HP ProLiant Fan & Temperature Monitoring

If you have the hpasmcli command installed on your ProLiant server (available from the HP ProLiant Support Pack), you can display the speed of fans and the temperature of different parts of your server and use collectd to store the values. The following has been tested on a ProLiant ML350 G6 server.

On Debian you can add the following line to eg. /etc/apt/sources.list.d/hp.list and install the hp-health package:

# cat /etc/apt/sources.list.d/hp.list 
deb http://downloads.linux.hp.com/SDR/repo/mcp wheezy/current non-free

# apt-get update
# apt-get install hp-health

Example output of running the hpasmcli command directly (to verify that it actually works):

# /sbin/hpasmcli -s "show temp"

Sensor   Location              Temp       Threshold
------   --------              ----       ---------
#1        AMBIENT              26C/78F    42C/107F 
#2        CPU#1                40C/104F   82C/179F 
#3        CPU#2                 -         82C/179F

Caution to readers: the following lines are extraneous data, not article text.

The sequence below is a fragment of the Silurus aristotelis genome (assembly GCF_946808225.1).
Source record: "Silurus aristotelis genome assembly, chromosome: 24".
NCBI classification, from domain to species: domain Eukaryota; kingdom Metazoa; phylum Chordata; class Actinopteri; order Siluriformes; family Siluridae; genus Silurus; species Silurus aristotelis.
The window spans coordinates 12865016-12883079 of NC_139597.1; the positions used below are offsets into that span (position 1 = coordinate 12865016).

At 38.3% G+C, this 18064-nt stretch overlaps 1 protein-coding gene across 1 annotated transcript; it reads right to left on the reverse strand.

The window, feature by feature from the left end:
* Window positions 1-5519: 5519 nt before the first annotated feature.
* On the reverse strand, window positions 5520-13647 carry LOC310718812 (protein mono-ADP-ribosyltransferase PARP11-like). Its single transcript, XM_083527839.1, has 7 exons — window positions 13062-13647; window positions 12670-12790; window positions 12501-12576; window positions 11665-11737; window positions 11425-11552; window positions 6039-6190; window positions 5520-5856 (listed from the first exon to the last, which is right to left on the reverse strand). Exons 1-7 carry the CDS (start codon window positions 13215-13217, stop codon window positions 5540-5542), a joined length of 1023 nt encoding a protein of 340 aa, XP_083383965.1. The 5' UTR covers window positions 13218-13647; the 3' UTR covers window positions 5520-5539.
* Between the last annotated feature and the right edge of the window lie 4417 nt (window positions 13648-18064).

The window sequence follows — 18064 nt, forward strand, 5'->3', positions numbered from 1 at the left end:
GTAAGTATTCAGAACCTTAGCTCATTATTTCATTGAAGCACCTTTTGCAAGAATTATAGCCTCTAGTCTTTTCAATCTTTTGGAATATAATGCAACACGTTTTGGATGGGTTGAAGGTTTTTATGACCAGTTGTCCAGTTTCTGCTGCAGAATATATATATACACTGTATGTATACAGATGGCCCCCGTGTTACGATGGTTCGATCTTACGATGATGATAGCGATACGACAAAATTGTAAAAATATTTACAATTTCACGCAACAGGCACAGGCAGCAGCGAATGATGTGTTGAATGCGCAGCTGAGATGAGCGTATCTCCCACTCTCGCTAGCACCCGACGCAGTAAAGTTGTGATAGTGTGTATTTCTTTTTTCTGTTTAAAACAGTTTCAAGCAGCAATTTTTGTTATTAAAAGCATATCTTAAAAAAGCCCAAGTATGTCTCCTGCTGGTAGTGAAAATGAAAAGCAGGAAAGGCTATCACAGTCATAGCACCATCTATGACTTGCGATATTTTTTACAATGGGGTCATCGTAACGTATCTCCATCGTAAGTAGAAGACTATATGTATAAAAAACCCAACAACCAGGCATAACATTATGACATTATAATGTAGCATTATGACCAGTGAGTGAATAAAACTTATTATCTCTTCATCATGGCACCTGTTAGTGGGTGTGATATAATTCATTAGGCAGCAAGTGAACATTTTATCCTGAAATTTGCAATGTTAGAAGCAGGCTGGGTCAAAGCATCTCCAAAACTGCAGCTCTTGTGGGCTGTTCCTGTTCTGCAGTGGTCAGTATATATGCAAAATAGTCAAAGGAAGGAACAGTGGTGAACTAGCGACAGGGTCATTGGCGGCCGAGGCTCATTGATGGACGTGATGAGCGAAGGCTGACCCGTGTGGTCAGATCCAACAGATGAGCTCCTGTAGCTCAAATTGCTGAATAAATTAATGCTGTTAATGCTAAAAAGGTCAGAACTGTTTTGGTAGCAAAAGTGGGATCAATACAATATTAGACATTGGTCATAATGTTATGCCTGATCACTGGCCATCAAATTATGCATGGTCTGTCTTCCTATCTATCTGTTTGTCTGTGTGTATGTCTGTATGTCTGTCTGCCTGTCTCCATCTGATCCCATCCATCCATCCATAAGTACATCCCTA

#4        MEMORY_BD            37C/98F    87C/188F 
#5        MEMORY_BD            34C/93F    87C/188F 
#6        MEMORY_BD            33C/91F    87C/188F 
#7        MEMORY_BD            33C/91F    87C/188F 

Introduction to Puppet

I have written this introduction to Puppet because I needed to explain how Puppet works. I will try to update it with more information when I have time. I strongly suggest that you read the official Puppet documentation to learn about the language syntax, which is something I don’t explain at all. For people that are used to writing scripts, it should not be a problem to understand what’s going on and learn the syntax while reading.

Definitions:

  • node: a host/server on which you run Puppet
  • agent: the Puppet Agent process that runs on your nodes
  • master: the server on which you run your Puppet Master or the Puppet master process

From What is Puppet

Puppet is IT automation software that helps system administrators manage infrastructure throughout its lifecycle, from provisioning and configuration to orchestration and reporting. Using Puppet, you can easily automate repetitive tasks, quickly deploy critical applications, and proactively manage change, scaling from 10s of servers to 1000s, on-premise or in the cloud.”